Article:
So many big stories this week that it's hard to keep up. I'll start with the draft National Curriculum, and Michael Gove's announcement that children are to learn a foreign language from the age of seven. This is an important step towards equality for state pupils with those in the private sector none of whom wait till 11 before starting a new language, and an example of how the buck stops with ministers. None of the members of the expert committee knew very much about languages, and on the readily available research, they recommended a start at nine, saying they did not have enough evidence to make a judgement on an earlier start – ie, they didn't know.
Michael Gove and Nick Gibb looked harder and took more advice. This included an international study, Early Language Learning in Europe (ELLiE) that showed that, on the whole, children did benefit from language teaching from seven, and highlighted some of the problems faced by English speakers learning new languages – for example, that they met little of their new language outside school. They also considered evidence from current brain research and from successful British schools, which showed that children's grasp of key grammatical ideas, such as the use of gender in foreign languages, could be established very early, provided that they were presented and explained clearly.
The result was the simple statement from Michael Gove's letter to Tim Rose that we were to have a balanced approach, combining oral and written language, with simple writing from memory rather than copying, and reinforced with songs and rhymes. Sir James Rose, adviser to the previous government, told me he was "delighted" with this announcement. It is also work in progress. St Paul's CE School Brighton was quoted in the Independent on Wednesday as a successful bilingual school, and they sent a photographer to observe a lesson.
They did not send a reporter, but I sat in on the lesson, and wrote this note:
The teacher combined story telling techniques used by Pie Corbett in English to have these six- and seven-year-olds retell a children's story in Spanish that she had scanned into a whiteboard. Their pronunciation was very accurate – phrasing sentences as well as individual words – and they had developed a clear understanding of singular and plural, and of gender. The teacher's techniques for teaching new words included systematic use of accompanying signs, discussed and agreed with the children, that led to clear understanding and learning – a pear was pear-shaped, bananas bent etc – of both written and spoken forms. Finally dancing and singing to reinforce parts of the body. As they left for lunch, children were asked to count in Spanish a number of others to take with them, so that they practised counting, and hearing each other count, without it becoming a chore.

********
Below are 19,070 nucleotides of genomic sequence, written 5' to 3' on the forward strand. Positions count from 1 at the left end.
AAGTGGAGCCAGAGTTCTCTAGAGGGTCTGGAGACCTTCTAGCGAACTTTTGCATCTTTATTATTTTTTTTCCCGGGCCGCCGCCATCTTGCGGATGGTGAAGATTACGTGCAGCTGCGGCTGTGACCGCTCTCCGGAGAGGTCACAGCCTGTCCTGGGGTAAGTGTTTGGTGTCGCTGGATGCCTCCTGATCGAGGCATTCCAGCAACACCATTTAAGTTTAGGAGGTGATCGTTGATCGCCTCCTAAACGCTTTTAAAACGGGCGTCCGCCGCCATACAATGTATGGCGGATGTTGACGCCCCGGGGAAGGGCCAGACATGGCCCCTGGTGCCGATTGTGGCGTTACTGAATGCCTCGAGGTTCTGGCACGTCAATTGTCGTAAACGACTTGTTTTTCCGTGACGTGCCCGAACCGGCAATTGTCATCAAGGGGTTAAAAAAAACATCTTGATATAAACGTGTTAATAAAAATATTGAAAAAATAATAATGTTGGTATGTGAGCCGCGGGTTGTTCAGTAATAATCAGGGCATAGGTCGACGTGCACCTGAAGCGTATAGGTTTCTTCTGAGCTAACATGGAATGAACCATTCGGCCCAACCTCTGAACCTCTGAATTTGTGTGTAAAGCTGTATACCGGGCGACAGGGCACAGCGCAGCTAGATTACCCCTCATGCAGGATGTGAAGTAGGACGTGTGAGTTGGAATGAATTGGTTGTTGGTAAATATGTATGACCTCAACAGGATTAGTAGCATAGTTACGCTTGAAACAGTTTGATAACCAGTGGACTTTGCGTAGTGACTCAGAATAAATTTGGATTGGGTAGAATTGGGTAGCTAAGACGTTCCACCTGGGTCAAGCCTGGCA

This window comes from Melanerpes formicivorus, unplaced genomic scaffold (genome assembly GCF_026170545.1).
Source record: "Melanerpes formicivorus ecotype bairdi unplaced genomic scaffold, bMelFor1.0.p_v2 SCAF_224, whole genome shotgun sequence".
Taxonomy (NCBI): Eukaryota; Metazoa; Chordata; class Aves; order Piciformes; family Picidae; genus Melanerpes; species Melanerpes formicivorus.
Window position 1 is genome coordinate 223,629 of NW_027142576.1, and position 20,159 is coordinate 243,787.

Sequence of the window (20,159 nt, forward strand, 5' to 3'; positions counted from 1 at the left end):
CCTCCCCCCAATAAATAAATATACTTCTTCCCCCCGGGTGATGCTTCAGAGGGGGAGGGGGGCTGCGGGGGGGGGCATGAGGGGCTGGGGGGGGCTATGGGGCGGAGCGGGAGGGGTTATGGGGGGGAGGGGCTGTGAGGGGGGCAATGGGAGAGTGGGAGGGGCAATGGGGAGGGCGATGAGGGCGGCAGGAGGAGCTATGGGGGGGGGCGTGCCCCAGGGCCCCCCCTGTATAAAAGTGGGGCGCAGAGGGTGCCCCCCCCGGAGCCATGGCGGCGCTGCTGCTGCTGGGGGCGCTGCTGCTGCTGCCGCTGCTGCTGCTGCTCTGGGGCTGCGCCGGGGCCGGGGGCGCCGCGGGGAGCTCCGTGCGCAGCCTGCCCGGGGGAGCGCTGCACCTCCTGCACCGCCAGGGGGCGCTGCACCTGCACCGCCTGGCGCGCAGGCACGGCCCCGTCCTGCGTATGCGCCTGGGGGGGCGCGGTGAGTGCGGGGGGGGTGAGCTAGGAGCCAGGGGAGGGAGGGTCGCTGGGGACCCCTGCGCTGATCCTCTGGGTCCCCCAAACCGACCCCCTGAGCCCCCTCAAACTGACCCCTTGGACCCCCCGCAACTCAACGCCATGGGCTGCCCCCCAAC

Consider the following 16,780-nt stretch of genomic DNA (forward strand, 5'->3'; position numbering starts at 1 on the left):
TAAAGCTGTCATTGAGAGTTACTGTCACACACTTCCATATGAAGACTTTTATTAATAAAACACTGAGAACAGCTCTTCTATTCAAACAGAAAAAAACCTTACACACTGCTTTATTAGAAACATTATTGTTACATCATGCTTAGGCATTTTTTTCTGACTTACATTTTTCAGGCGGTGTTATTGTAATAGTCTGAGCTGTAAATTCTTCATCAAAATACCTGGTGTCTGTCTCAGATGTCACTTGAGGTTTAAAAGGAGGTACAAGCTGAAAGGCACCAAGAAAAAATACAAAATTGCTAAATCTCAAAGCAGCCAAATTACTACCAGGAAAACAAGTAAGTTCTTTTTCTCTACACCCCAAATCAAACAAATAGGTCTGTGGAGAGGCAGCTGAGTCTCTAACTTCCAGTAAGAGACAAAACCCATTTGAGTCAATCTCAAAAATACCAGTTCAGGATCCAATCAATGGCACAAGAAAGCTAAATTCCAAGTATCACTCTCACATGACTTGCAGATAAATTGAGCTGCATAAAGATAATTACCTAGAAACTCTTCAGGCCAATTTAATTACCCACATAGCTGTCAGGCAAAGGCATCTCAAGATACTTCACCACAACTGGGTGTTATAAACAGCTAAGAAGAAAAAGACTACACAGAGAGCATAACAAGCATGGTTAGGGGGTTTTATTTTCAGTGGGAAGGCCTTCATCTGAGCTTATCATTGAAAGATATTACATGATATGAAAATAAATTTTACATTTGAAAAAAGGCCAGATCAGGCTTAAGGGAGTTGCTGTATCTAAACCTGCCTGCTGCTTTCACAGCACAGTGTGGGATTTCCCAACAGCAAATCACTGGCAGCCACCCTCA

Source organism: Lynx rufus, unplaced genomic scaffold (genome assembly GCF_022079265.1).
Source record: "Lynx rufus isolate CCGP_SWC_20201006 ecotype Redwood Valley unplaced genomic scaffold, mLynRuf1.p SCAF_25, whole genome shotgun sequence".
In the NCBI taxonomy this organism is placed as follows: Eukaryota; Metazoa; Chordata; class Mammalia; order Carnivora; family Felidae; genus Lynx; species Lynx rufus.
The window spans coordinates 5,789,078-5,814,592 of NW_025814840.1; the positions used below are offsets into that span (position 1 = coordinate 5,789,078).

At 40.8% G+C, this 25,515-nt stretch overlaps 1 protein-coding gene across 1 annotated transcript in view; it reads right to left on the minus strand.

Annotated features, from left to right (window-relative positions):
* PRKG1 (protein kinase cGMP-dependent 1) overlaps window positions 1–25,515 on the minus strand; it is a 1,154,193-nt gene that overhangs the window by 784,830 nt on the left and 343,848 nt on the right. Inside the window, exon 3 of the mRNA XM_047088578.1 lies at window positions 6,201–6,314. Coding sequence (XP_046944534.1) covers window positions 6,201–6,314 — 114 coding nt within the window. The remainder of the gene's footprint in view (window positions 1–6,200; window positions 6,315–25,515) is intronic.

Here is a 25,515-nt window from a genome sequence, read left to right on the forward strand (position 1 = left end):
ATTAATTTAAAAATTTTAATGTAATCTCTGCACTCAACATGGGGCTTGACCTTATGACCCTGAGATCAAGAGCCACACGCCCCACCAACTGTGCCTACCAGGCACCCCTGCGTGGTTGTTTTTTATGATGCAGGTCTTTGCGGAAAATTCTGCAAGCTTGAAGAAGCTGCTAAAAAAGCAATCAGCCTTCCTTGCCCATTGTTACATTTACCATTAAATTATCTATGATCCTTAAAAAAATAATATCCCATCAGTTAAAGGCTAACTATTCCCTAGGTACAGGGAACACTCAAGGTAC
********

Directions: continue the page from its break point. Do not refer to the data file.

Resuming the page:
By Year 6, children were fluent, accurate, confident, and able to put on a play, which they videoed.
The new elements for me were the detail in the teacher's use of the story (I've not included her name as this is a political forum, and I don't know her politics), and her very effective use of gestures and signs to teach vocabulary – I'd used elements of both myself, but not as well as this.
Apologies if that sounded like an Ofsted report, but I only wish it did – Ofsted has visited the school twice since this teaching has been in place. They did not see it, and did not mention languages at all. This is one of the clearest examples yet of the damage done by Labour's ignorant, juggernaut approach to inspection, and its indifference to individual excellence, which was included in reports until 2005, and then dropped. The result is that no-one outside the immediate area knows of this brilliant work. Fortunately, the ELLiE researcher, Professor Janet Enever, is carrying out an in-depth study of it.
The move this week, reported on the Sunday Times website, to reduce the role of Ofsted's specialist HMI is another step in the same direction, and must be prevented. Labour, guided by Professor John White, did not believe in subjects except where they promoted Labour's social agenda. In fact, subjects are a way of organising and developing thinking, investigation and understanding that has been systematically misrepresented by progressive educators. Too many senior officials at Ofsted are still in the Labour mould, and still intent on decapitating the system in the name of equality. Well done, though, to Sir Michael Wilshaw for replacing Labour's Ofsted logo "Better Education and Care" with "Raising Standards, Improving Lives." He has plenty more to do.
Finally, Children's Minister Tim Loughton is beginning to make an impact on the disastrous gaps in care provision by enlisting the services of Professor Eileen Munro. I gave Labour credit in my last posting for improving educational support for children in care, which they did by setting up specialist teams in each LA. This did not address the serious issues surrounding care itself.
Professor Munro's practical and realistic approach is summed up in the title of one of her recent papers – Children and young people's missed health care appointments: reconceptualising 'Did Not Attend' to 'Was Not Brought'.
Cometh the hour, cometh the woman. And congratulations to ministers for finding her.